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Supreme Court Says Time Spent on Changing Into Protective Gear Need Not Be Compensated
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In a victory for employers, the U.S. Supreme Court has ruled that the phrase “changing clothes” used in Section 203(o) of the Fair Labor Standards Act which included the time spent on changing into and out of the protective gear need not be compensated, if so agreed by the parties to a collective bargaining agreement.

In the instant case, the employees sought back pay for the time spent on “putting on” and “taking off” the protective gear that they contended could not be termed as “clothes.” Such gear included a flame-retardant jacket, pair of pants, hood, hardhat, a “snood,” wristlets, work gloves, leggings, metatarsal boots, safety glasses, earplugs and a respirator.


The employer had admitted that under ordinary circumstances the time spent on donning and taking off the protective gear was compensable under the FLSA’s “continuous workday rule.” But the plaintiffs’ claims were non compensable because it was agreed so by a collective bargaining agreement. And under Section 230(o), parties to the agreement can choose to designate non-compensable the “time spent in changing clothes … at the beginning or end of each workday.”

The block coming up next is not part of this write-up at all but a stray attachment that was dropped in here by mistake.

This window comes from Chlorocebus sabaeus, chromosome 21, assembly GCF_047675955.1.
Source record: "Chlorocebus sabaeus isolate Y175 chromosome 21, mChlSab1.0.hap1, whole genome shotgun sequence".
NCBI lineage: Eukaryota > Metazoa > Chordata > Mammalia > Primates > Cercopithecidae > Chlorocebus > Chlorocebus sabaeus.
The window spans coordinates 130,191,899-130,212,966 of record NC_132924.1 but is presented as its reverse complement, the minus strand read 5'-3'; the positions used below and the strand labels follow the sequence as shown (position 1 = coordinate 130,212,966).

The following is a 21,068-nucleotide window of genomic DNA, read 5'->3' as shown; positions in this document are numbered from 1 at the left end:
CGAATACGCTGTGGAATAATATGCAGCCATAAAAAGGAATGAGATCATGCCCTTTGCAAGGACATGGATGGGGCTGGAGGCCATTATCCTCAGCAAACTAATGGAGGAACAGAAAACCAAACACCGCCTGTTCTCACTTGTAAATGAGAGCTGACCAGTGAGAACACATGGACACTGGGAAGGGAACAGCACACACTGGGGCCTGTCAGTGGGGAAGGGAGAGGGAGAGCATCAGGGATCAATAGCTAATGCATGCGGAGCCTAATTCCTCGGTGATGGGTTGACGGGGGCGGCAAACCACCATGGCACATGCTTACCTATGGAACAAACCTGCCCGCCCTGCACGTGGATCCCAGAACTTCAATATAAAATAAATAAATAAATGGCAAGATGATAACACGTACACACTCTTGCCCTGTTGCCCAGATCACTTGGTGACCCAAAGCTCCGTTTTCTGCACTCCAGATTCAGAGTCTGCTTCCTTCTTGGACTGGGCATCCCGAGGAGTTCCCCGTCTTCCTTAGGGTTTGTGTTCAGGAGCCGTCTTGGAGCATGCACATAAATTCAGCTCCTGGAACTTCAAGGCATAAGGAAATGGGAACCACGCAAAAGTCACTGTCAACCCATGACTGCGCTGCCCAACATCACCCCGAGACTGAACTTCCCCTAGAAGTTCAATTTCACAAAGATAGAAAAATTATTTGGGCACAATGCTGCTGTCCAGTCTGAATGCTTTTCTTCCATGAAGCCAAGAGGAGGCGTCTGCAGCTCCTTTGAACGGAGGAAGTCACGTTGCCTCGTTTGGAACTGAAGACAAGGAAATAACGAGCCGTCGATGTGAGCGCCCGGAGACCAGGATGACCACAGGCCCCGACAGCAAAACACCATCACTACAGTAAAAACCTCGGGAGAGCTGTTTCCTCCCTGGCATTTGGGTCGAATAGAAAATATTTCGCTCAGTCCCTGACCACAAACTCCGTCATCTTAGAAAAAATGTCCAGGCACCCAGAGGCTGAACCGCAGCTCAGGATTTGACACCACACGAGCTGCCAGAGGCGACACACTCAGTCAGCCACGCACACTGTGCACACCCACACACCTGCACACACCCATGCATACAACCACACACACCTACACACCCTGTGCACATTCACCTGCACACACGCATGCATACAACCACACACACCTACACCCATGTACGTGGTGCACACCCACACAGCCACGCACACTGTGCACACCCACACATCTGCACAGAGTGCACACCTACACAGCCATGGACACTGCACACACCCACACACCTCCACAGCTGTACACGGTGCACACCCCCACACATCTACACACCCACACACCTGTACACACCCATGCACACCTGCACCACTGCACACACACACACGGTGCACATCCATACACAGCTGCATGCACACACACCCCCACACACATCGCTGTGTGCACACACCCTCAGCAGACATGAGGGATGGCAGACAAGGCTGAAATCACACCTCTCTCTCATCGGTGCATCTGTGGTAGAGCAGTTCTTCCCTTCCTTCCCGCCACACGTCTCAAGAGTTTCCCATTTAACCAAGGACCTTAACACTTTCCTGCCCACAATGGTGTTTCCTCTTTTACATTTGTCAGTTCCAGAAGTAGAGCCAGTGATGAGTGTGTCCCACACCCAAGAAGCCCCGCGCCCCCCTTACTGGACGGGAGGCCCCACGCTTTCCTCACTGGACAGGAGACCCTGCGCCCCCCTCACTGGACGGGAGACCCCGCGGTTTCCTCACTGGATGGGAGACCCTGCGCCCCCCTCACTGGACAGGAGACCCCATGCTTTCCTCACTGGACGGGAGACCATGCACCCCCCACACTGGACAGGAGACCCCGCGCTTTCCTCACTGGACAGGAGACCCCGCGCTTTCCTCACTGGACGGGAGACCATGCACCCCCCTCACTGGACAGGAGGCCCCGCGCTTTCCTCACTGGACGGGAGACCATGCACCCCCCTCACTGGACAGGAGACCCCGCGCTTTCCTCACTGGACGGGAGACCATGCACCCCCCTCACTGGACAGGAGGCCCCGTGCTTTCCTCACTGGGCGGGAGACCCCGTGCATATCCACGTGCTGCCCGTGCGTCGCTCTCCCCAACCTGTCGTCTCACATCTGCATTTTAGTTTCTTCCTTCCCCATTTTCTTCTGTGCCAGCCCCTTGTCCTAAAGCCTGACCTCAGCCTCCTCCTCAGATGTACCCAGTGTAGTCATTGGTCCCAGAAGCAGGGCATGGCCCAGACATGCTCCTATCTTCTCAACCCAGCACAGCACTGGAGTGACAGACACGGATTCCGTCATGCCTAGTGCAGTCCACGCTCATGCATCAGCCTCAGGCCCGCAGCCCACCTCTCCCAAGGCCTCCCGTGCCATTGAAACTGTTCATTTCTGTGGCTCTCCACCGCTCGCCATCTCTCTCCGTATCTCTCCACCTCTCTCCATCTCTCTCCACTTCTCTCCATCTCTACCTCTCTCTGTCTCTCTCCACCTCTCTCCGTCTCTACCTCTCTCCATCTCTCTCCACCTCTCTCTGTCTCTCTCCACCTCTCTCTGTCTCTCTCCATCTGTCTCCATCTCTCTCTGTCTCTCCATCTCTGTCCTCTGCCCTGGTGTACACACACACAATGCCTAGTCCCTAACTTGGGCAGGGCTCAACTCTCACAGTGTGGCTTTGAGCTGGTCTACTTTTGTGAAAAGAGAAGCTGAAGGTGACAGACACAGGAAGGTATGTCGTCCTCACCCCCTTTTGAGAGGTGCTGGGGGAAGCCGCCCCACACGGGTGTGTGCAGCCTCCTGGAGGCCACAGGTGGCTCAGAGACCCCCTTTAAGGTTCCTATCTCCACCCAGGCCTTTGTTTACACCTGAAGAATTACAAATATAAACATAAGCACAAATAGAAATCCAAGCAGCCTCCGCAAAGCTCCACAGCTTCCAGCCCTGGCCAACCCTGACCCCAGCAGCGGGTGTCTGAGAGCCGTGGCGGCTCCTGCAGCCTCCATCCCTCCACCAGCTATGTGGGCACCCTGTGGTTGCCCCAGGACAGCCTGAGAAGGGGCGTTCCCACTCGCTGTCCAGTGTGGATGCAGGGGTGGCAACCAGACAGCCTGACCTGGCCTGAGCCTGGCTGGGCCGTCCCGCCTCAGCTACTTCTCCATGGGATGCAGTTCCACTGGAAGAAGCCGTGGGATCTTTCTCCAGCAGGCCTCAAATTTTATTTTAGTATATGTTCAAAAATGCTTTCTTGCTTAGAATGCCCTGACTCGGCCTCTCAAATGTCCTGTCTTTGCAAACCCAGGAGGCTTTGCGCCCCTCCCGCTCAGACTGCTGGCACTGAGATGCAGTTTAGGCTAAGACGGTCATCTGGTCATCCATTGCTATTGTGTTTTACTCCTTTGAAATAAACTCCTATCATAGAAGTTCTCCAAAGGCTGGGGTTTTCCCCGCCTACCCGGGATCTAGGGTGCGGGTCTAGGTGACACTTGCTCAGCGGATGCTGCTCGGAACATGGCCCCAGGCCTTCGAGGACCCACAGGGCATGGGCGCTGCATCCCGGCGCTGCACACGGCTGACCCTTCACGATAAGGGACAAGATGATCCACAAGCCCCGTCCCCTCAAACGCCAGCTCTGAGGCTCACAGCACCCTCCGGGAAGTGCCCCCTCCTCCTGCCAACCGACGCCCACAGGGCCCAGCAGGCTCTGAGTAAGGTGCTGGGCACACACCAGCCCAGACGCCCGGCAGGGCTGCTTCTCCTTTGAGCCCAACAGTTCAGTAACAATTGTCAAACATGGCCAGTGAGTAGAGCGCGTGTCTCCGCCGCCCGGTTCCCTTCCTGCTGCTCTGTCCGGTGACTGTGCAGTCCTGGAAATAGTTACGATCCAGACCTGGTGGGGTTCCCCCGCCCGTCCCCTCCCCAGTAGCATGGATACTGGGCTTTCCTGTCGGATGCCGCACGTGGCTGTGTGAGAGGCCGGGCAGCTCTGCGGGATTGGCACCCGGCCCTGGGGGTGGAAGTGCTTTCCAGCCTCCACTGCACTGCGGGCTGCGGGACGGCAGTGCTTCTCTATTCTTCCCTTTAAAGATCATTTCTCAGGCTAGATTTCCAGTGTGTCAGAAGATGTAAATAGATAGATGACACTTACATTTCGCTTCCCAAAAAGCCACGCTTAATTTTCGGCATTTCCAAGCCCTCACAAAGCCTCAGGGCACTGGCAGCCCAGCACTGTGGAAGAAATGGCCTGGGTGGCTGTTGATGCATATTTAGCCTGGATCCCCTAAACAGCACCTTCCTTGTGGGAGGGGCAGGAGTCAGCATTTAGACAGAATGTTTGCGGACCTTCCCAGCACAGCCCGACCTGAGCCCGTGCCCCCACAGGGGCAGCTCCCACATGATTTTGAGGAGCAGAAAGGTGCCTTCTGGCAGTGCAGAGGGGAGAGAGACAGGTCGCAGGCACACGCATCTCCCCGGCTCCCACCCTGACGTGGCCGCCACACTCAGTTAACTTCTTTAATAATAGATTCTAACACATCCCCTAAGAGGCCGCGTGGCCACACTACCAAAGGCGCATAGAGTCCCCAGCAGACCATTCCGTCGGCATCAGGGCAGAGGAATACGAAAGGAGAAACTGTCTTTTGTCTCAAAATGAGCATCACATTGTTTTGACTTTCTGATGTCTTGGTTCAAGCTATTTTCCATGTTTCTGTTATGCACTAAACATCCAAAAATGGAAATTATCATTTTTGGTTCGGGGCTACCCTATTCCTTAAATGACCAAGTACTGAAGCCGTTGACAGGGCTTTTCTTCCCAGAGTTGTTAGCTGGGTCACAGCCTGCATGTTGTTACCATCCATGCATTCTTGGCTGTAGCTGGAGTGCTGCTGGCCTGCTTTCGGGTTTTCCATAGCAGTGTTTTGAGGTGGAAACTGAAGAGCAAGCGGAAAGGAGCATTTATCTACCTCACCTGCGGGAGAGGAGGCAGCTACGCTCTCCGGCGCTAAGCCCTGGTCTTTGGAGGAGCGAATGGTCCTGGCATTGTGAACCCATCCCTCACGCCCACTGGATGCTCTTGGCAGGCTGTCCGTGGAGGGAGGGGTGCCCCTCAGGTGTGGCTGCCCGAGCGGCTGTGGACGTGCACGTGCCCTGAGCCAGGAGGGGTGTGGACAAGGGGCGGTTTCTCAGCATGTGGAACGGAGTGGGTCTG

The case went up to the U.S. Supreme Court with the plaintiffs claiming that the definition of “clothes” did not cover the type of protective gear that they had to wear and take off each day, and that there was a clear distinction between articles worn to protect the body, and articles worn for decency or comfort.

However, the court rejected the arguments made by the employees and held that the two concepts are “not incompatible, and are often synonymous.” The Court also stressed that if the meaning of the word “clothes” was restricted in such a fashion then the Section 203(o) would reach “near nothingness,” since protective gear “is the only clothing that is integral and indispensable to the work of factory workers, butchers, longshoremen, and a host of other occupations.”

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The Court explained that the “statutory context makes clear that the ‘clothes’ referred to are items that are integral to job performance; the donning and doffing of other items would create no claim to compensation under the Act, and hence no need for the § 203(o) exception.”



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